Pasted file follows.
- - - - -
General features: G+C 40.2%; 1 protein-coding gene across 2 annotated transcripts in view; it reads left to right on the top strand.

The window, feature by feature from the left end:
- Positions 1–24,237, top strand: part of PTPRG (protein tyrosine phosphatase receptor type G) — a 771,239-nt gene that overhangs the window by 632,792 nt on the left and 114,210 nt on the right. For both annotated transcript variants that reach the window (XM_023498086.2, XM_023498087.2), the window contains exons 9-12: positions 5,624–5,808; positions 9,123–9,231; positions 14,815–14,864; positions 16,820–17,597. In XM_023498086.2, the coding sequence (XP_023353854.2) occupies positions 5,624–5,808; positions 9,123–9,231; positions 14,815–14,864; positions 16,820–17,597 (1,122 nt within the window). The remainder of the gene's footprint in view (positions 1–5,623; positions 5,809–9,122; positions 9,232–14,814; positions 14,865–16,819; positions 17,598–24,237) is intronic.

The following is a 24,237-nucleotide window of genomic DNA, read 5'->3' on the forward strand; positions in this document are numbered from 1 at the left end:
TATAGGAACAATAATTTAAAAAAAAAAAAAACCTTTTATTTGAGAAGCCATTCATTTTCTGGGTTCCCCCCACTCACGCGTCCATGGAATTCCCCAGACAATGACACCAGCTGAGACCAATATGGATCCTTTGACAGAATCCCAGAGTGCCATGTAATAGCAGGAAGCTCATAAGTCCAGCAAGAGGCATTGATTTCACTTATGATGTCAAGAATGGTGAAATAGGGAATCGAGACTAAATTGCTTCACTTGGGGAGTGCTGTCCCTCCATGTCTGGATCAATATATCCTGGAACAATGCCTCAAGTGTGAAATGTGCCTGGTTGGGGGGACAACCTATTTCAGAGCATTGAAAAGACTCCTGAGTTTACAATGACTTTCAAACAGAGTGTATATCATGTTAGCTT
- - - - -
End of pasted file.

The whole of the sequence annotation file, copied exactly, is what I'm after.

General features: G+C 40.2%; 1 protein-coding gene across 2 annotated transcripts in view; it reads left to right on the top strand.

The window, feature by feature from the left end:
- Positions 1–24,237, top strand: part of PTPRG (protein tyrosine phosphatase receptor type G) — a 771,239-nt gene that overhangs the window by 632,792 nt on the left and 114,210 nt on the right. For both annotated transcript variants that reach the window (XM_023498086.2, XM_023498087.2), the window contains exons 9-12: positions 5,624–5,808; positions 9,123–9,231; positions 14,815–14,864; positions 16,820–17,597. In XM_023498086.2, the coding sequence (XP_023353854.2) occupies positions 5,624–5,808; positions 9,123–9,231; positions 14,815–14,864; positions 16,820–17,597 (1,122 nt within the window). The remainder of the gene's footprint in view (positions 1–5,623; positions 5,809–9,122; positions 9,232–14,814; positions 14,865–16,819; positions 17,598–24,237) is intronic.

The following is a 24,237-nucleotide window of genomic DNA, read 5'->3' on the forward strand; positions in this document are numbered from 1 at the left end:
TATAGGAACAATAATTTAAAAAAAAAAAAAACCTTTTATTTGAGAAGCCATTCATTTTCTGGGTTCCCCCCACTCACGCGTCCATGGAATTCCCCAGACAATGACACCAGCTGAGACCAATATGGATCCTTTGACAGAATCCCAGAGTGCCATGTAATAGCAGGAAGCTCATAAGTCCAGCAAGAGGCATTGATTTCACTTATGATGTCAAGAATGGTGAAATAGGGAATCGAGACTAAATTGCTTCACTTGGGGAGTGCTGTCCCTCCATGTCTGGATCAATATATCCTGGAACAATGCCTCAAGTGTGAAATGTGCCTGGTTGGGGGGACAACCTATTTCAGAGCATTGAAAAGACTCCTGAGTTTACAATGACTTTCAAACAGAGTGTATATCATGTTAGCTT